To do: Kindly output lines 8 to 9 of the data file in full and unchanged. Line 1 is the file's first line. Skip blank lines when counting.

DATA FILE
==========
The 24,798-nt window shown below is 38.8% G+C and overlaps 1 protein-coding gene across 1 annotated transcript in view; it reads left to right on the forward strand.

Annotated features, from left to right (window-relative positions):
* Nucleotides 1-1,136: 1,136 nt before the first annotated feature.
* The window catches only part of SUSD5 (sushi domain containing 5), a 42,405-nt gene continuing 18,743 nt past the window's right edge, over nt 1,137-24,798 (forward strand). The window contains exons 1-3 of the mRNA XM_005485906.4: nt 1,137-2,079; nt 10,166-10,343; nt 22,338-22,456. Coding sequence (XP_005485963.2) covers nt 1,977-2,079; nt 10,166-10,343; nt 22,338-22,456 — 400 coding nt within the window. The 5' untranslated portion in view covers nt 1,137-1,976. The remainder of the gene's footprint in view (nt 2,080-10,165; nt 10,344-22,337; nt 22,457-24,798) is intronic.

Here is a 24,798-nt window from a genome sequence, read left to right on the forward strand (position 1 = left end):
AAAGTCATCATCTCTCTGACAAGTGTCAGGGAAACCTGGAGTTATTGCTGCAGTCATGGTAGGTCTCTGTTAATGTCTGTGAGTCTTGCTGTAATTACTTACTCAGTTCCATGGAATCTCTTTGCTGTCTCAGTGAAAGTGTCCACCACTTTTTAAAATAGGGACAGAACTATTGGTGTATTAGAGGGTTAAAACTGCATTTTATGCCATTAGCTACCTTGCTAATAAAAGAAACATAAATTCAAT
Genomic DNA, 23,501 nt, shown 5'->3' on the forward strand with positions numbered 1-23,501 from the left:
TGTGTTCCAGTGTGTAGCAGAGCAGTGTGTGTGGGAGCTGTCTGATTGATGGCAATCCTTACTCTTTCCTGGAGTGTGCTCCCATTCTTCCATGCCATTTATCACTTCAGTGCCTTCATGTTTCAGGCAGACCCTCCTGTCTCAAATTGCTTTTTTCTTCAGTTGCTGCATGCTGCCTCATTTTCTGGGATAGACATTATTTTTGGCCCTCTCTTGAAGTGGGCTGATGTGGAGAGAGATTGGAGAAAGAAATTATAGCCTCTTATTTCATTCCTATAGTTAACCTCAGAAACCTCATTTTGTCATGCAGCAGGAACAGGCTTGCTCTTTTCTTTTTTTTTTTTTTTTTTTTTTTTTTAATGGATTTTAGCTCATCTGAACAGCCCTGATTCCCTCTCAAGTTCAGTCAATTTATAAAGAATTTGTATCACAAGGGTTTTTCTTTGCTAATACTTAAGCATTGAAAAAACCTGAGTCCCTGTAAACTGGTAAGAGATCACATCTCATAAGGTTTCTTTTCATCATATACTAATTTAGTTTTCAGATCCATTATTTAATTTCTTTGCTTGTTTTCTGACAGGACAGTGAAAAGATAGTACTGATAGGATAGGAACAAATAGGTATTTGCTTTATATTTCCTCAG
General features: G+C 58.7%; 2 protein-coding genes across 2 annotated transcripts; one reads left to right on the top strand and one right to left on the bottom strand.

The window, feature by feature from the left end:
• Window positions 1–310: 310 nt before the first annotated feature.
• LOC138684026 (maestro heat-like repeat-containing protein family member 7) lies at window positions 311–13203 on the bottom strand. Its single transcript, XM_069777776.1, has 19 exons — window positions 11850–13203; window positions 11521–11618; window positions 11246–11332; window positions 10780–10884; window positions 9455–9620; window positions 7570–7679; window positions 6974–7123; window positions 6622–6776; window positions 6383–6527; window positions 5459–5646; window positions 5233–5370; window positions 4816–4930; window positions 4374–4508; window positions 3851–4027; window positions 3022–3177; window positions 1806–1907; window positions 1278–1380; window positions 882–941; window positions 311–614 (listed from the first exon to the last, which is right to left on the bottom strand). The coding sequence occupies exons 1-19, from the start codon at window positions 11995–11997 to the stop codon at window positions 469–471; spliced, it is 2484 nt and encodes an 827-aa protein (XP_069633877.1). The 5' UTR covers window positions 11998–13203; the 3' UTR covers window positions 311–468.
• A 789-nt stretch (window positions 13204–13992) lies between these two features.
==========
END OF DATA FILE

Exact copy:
TGTGTTCCAGTGTGTAGCAGAGCAGTGTGTGTGGGAGCTGTCTGATTGATGGCAATCCTTACTCTTTCCTGGAGTGTGCTCCCATTCTTCCATGCCATTTATCACTTCAGTGCCTTCATGTTTCAGGCAGACCCTCCTGTCTCAAATTGCTTTTTTCTTCAGTTGCTGCATGCTGCCTCATTTTCTGGGATAGACATTATTTTTGGCCCTCTCTTGAAGTGGGCTGATGTGGAGAGAGATTGGAGAAAGAAATTATAGCCTCTTATTTCATTCCTATAGTTAACCTCAGAAACCTCATTTTGTCATGCAGCAGGAACAGGCTTGCTCTTTTCTTTTTTTTTTTTTTTTTTTTTTTTTTAATGGATTTTAGCTCATCTGAACAGCCCTGATTCCCTCTCAAGTTCAGTCAATTTATAAAGAATTTGTATCACAAGGGTTTTTCTTTGCTAATACTTAAGCATTGAAAAAACCTGAGTCCCTGTAAACTGGTAAGAGATCACATCTCATAAGGTTTCTTTTCATCATATACTAATTTAGTTTTCAGATCCATTATTTAATTTCTTTGCTTGTTTTCTGACAGGACAGTGAAAAGATAGTACTGATAGGATAGGAACAAATAGGTATTTGCTTTATATTTCCTCAG
General features: G+C 58.7%; 2 protein-coding genes across 2 annotated transcripts; one reads left to right on the top strand and one right to left on the bottom strand.